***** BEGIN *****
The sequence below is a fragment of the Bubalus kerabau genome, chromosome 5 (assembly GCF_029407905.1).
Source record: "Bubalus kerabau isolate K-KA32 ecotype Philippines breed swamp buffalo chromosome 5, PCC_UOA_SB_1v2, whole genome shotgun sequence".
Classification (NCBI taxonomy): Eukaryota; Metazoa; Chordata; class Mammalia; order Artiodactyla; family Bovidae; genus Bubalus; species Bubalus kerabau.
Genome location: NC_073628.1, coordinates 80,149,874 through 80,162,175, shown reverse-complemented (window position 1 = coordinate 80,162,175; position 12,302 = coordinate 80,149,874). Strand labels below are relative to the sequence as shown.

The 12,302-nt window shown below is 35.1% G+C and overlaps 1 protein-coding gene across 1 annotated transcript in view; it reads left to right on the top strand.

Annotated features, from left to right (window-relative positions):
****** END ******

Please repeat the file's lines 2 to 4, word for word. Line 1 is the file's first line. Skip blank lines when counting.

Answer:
Source record: "Bubalus kerabau isolate K-KA32 ecotype Philippines breed swamp buffalo chromosome 5, PCC_UOA_SB_1v2, whole genome shotgun sequence".
Classification (NCBI taxonomy): Eukaryota; Metazoa; Chordata; class Mammalia; order Artiodactyla; family Bovidae; genus Bubalus; species Bubalus kerabau.
Genome location: NC_073628.1, coordinates 80,149,874 through 80,162,175, shown reverse-complemented (window position 1 = coordinate 80,162,175; position 12,302 = coordinate 80,149,874). Strand labels below are relative to the sequence as shown.